A single comment can sometimes be acceptable, when a single line of code is unintuitive, because of poorly implemented method in a framework or legacy code.

Clean code, SOLID principles, linting, etc. can help extend this level.


Level 1 – documentation

Multiple if/switch statements, loops, etc. makes a class or method grow in complexity.

The complexity even grows further, when multiple classes begin to work together.

How to deal with it:

Documentation with diagrams can give a great overview of how a complex class or component (multiple classes) work.

The documentation needs to be accurate, understandable, and up to date.

UML diagrams, flow charts, etc. can extend this level.


Level 2 – live documentation (manual testing)

It becomes challenging to keep documentation up-to-date, when it grows in size. Size can be lowered but will often cost either understand-ability or accuracy.

How to deal with it:

Documentation can be replaced by “live documentation”, which is a set of tests. These tests can be perceived as:

  • Specification (how a method, component, or system is expected to work).
  • Documentation (how a method, component, or system is expected to be used). Any other usage is not supported (but can become).

A change request can apply changes to the live documentation. This change will make the test cases fail, which can be fixed by the developers by updating the product.

The live documentation is always up to date, as long all the test cases pass. Live documentation still needs to be accurate and understandable.


Level 3 – live documentation (automated testing)

When the size of the live documentation grows (the number of tests increases), then the manual testing effort will also increase.

Multiple manual testers can reduce the execution time, but more testers require more planning and better logistics.

Humans also become blind when repeating the same test case over and over again. Complex test cases with many steps can be complicated for humans to perform without missing a steps.

Exploratory testing is excellent but needs to be written down; otherwise, some of the test cases will be forgotten and never used as regression testing.

How to deal with it:

Test automation is the solution.

Unit-tests and unit-integration-tests should be fully automated.

System-tests, system-integration-tests, and end-to-end-tests can be fully automated, but it is better to automate 40 % of the test cases instead of 100 %. The 40 % are cheap low hanging fruits, that will reduce the manual testing effort significantly. The last 20 % will cost many times more than the 80 % combined.

Acceptance testing should only be a few test cases and remain manual. In principle, the acceptance criteria for acceptance testing should only be that all the required tests on lower levels (unit, system, system-integration etc.) have passed.


Level 4 – Optimized automated testing

“Linear scripting” within test automation is a concept that each test case is coded individually without reusing any code. It is easy to write and read, but the maintenance is difficult because a single change in the product might require 300 test cases to be updated manually.

The number of automated test cases will grow over time, which will impact the maintainability of the test cases and slow down the time-to-market of the product.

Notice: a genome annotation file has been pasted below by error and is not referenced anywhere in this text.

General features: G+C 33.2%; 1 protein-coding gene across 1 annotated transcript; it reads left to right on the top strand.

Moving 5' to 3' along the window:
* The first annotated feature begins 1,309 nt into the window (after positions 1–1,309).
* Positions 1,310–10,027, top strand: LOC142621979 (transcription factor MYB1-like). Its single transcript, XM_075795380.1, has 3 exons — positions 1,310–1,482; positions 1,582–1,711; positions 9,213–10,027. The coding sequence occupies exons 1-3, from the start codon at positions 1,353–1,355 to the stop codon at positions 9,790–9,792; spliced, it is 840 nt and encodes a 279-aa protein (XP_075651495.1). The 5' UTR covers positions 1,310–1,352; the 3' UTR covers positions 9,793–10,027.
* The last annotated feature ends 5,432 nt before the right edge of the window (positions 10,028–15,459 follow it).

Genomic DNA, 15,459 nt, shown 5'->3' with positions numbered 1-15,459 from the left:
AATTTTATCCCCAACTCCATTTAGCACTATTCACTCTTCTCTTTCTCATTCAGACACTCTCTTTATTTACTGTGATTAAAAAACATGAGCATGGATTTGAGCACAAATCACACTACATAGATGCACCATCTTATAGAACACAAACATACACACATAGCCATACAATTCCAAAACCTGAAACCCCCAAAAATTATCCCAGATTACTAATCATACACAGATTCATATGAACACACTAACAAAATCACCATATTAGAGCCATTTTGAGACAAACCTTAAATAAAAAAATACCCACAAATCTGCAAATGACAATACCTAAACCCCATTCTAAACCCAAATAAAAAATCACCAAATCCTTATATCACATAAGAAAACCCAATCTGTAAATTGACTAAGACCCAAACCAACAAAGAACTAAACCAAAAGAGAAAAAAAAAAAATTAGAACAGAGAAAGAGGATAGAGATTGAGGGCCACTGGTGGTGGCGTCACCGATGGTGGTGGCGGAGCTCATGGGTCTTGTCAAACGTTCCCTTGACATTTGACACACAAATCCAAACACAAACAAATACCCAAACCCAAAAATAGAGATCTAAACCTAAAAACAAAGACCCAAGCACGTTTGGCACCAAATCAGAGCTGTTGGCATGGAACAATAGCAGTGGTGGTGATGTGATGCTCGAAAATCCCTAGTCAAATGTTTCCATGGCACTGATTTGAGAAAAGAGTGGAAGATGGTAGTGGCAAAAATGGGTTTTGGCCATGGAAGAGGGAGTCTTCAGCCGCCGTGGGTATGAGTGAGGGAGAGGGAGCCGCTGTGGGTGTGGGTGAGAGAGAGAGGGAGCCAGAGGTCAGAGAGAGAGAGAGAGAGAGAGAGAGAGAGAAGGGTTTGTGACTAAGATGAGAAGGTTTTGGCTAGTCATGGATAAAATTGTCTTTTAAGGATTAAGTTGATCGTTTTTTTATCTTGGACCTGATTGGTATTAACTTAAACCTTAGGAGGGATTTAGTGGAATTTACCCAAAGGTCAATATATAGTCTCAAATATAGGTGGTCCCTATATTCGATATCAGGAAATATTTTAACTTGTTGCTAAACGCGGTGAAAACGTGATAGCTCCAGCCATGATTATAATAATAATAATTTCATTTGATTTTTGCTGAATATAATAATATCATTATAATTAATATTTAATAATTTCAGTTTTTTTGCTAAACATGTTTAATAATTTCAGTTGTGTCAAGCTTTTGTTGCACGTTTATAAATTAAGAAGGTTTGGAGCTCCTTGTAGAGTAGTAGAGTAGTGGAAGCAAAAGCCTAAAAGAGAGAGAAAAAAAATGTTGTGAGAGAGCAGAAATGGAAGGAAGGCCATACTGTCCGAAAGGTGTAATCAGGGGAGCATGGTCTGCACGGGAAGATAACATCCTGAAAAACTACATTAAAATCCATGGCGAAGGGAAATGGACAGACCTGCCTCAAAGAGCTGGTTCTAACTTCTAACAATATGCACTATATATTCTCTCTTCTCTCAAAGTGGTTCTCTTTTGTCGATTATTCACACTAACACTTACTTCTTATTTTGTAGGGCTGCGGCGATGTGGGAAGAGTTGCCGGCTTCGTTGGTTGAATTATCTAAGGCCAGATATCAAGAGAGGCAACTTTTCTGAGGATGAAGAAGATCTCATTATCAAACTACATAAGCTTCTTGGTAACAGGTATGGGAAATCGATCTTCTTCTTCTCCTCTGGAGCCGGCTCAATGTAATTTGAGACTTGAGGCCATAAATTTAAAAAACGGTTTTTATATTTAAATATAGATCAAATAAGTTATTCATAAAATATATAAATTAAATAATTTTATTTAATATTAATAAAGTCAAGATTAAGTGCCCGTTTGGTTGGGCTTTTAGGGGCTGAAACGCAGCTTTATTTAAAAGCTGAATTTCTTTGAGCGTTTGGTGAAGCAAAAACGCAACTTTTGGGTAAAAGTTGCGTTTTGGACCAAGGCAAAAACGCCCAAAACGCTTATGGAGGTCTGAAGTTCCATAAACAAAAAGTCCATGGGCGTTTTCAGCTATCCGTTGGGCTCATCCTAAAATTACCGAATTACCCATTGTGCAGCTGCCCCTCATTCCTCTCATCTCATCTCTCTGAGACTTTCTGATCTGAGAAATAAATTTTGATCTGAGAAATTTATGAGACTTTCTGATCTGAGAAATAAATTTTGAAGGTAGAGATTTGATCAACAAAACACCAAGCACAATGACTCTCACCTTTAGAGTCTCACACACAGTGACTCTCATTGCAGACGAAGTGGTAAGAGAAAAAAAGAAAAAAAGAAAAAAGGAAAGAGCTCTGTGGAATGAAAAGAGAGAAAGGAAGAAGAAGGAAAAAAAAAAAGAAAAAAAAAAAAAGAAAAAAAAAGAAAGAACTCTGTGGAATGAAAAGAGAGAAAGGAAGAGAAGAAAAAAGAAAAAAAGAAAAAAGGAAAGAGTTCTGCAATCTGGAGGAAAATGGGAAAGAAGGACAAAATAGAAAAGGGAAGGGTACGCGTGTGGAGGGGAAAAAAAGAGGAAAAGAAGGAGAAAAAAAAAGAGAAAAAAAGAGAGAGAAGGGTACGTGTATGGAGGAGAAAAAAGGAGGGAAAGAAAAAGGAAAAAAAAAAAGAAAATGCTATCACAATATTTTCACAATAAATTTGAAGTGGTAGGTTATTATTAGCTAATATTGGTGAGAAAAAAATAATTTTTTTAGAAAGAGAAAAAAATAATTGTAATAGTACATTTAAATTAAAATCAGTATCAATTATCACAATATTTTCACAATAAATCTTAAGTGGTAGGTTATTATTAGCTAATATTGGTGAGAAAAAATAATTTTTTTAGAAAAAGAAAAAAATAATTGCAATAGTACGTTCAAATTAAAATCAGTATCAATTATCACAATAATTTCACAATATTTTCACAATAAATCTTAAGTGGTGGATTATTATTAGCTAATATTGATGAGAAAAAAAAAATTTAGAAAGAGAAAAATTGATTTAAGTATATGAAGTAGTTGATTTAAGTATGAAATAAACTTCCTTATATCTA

How to deal with it:

“Structured scripting” is about reusing test automation code, by putting it into libraries, e.g., the page object model.

“Data-driven” is about reusing the same code, by only changing the input parameters and expected output. A valuable low hanging fruit, but not always available.

“Keyword-driven” and “process-driven” tries to make “structured scripting” and “data-driven” more readable for non-technicians such as product owners. An example could be Cucumber with “Given”, “When”, “Then”.

“Model-Based-Testing” is even better, since it can create its own test cases, from a specification. For example, to test a range between a and b, then the model-based-testing will automatically create 4 test cases:

  1. a-1 (below minimum) – this should fail.
  2. a (minimum) – this should succeed.
  3. b (maximum) – this should succeed.
  4. b+1 (above maximum) – this should fail.

This example can be excellent for unit-testing within some programming languages and can merge four unit tests into one.


Level 5 – A test automation product

“Structured scripting”, “Keyword-driven”, “process-driven”, and “Model-Based-Testing” is smart, but also it grows complexity. Changing a single line of code in a library can, for example, influence 300 test cases, so how can we know, that these 300 test cases still work as intended?

We can run the whole test suite to see if any test cases failed in order to fix them. A slow process, because a large test suite can take many hours to run. Imagine:

  1. fixing a few lines of code.
  2. Run the complete test suite for 2 hours.
  3. Fix found errors.
  4. Rerun the test suite for 2 hours.
  5. Fix more errors. Rerun the test suite for another 2 hours.
  6. Etc.
  7. and the maintenance becomes slow as a nightmare.

But this is not even the biggest problem, since we might have broken some test cases so they always pass. These test cases will never test what they were intended to test and the only way to catch those is to go through all the test cases to verify them manually – which is not an option.

A test suite that cannot be trusted is valueless.

How to deal with it:

A test automation setup is a product itself, and just like any other product, it moves through the layers of complexity. When it is simple, it doesn’t need any documentation. When it becomes complex, it needs its own set of unit-tests, system-tests, end-to-end-tests, etc.

Product requires test automation. Test automation requires its own test automation.

We can end up in a situation, where the product requires test automation, and the test automation requires its own test automation. Each step should reduce the complexity.

Read more at: https://bartek.dk/wordpress/avoiding-complexity-and-chaos-2/